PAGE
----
WiFi ( Wireless Fidelity ) is a wireless network protocol used by devices to communicate without direct-wired connections. This technology represents a wireless local area network ( WLAN ) protocol based on the IEEE 802.11 standards. WLAN
Networks allow computers to connect via wireless radio connections sharing data and accessing external networks. You can combine multiple enabled devices that are within the WLAN range. Very briefly, WiFi is access to the Internet from a wireless-enabled device.
Like a phone, tablet, or laptop, most modern devices support WiFi allowing you to join a network and thus access the Internet and share resources.
How does WiFi technology work?
It’s like listening to the radio but in a bidirectional way. Instead of simply receiving sound as we do with AM ( Amplitude Modulation ) or FM ( Frequency Modulation ) wavelengths, WiFi also allows you to send data, such as an email or social media post.
WiFi sends data over radio waves quickly and reliably so that whatever you’re trying to do, the video you want to stream or the game you’re about to play, happens transparently to you.
WiFi works on 2.4GHz and 5GHz radio frequencies(if you see a wireless network with the number 5 at the end). Think of those numbers like tuning your car radio to 91.0FM to listen to your favourite music station. Except you don’t need to configure anything. Your WiFi router decides which radio station to place your device on so you can watch YouTube videos on your smartphone or make a video call on the go.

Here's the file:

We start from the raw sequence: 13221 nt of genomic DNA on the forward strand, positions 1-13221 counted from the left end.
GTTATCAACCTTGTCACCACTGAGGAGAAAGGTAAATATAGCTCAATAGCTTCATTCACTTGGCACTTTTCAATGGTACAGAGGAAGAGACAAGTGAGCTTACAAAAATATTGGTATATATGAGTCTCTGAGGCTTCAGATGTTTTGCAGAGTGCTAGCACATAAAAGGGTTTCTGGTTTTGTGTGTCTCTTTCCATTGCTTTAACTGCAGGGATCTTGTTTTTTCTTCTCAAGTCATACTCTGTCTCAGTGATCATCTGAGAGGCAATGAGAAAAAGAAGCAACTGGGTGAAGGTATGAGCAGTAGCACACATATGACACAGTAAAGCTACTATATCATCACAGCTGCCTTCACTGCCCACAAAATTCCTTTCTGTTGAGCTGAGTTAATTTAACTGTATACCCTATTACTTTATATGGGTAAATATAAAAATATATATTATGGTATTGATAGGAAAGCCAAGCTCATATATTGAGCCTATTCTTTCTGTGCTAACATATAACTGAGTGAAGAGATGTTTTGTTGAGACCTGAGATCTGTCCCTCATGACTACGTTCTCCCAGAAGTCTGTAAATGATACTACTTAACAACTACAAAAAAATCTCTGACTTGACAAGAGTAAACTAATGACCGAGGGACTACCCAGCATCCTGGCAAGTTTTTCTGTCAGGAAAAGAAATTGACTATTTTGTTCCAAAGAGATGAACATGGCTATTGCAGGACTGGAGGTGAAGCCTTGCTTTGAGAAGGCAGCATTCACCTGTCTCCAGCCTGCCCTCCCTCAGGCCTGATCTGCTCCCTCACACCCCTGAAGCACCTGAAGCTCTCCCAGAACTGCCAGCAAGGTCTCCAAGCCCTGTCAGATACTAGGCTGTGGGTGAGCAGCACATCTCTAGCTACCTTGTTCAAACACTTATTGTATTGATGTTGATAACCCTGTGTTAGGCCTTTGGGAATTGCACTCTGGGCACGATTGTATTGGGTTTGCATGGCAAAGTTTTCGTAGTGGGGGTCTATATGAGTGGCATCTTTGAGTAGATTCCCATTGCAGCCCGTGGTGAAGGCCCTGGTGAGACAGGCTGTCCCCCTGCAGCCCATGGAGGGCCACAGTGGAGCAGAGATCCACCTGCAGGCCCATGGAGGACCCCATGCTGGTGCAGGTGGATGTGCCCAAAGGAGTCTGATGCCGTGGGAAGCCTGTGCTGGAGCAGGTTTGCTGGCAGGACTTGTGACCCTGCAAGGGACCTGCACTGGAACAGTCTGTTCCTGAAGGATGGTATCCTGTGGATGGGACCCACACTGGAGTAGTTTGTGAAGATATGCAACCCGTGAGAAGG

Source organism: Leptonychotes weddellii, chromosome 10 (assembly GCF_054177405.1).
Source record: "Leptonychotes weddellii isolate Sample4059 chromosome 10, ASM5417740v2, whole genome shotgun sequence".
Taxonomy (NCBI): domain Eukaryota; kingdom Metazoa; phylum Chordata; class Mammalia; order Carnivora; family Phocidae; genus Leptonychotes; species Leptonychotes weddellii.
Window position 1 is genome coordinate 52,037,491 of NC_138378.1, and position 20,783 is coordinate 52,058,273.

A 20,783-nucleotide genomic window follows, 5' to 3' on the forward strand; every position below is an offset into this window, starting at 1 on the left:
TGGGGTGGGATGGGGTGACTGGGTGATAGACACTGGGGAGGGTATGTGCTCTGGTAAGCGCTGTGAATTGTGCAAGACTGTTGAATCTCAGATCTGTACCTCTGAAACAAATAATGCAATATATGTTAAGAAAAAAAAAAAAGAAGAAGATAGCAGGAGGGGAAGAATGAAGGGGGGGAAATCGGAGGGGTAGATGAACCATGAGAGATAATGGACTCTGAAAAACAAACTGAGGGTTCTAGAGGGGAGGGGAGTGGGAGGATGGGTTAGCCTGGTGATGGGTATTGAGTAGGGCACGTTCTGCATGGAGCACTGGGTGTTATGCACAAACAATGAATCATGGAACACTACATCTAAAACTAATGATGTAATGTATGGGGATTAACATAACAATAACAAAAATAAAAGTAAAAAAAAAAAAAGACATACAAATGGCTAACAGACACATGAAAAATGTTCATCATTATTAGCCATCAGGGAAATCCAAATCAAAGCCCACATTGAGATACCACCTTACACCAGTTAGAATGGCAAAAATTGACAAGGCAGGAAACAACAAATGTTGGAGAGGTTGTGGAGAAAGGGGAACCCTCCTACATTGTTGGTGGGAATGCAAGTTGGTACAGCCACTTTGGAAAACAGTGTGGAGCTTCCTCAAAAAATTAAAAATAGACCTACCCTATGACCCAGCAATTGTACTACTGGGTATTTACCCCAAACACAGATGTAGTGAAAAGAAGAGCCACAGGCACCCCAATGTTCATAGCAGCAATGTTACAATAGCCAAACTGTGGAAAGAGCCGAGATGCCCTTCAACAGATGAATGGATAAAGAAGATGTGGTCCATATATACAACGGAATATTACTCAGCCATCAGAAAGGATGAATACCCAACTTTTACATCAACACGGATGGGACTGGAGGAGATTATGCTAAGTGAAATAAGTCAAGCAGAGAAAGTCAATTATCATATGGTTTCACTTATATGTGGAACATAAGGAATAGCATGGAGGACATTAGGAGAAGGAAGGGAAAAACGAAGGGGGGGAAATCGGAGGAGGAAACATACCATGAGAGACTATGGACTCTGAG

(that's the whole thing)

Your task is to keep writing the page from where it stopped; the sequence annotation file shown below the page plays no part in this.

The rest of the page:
|Channels||14 overlapping channels||25 non-overlapping channels|
|Interference||More interference||Less interference|
|Maximum speed||Less connection speed||More connection speed|
|Network range||Higher range||Lower range|
|Standard||IEEE 802.11b, 802.11g, 802.11n|
(B, G, and N)
|IEEE 802.11a, 802.11n, 802.11ac|
(A, N, AC)
The 5GHz WiFi is the most optimal for devices that need a higher connection speed, while the 2.4GHz will be ideal for those devices where the range of coverage is more critical.
Multiple WiFi networks can exist on the same frequencies, so you may see your neighbours’ networks when you try to connect your device.
Your WiFi network may slow down at certain times. If you have multiple WiFi networks running simultaneously in the same area, they are all using the same frequency ranges.
Similarly, some parts of your home may have better WiFi signals. This depends on the router. A single router is like a light bulb in that a light bulb has a limited light range, and a router has a limited signal range.
Locating the router in the right place can help you significantly improve the range of your signal. Try to place it in the centre of the area you intend to cover and make it a room without obstacles to get the maximum range.
If this is not enough, you can choose to purchase a WiFi repeater, a PLC (Power Line Communication) or a Mesh system to improve your network coverage throughout the house.
Advantages and disadvantages of wireless networks
One of the main benefits is the ease with which they allow people to share information.
The most important advantage of using WiFi is using the Internet connection to connect to various services. These services include television, high-speed internet access, Bluetooth and VoIP, among others.
- Accessibility: Wireless technology doesn’t require cables, so users can communicate even when they’re on the go.
- Flexibility: Allows users to get work done productively even when away from their offices.
- Cost-Effective: Wireless networks are cost-effective solutions because they are easy to install and inexpensive.
More significant opportunities: companies can introduce new products and services in the market with their use. Many train stations, cafes, airport lounges and hotels have installed WiFi services so you can connect your devices on the go.
- Security: WiFi networks are more prone to attacks from unauthorized users. As much as possible, avoid using these types of connections in public places.
- Speed: In most cases, the transmission speed of wireless networks (typically 1 to 54 Mbps) is less efficient than wired networks (100 Mbps to several Gbps).
- Coverage: in some buildings, “black spots” may appear where the signal is weak or null.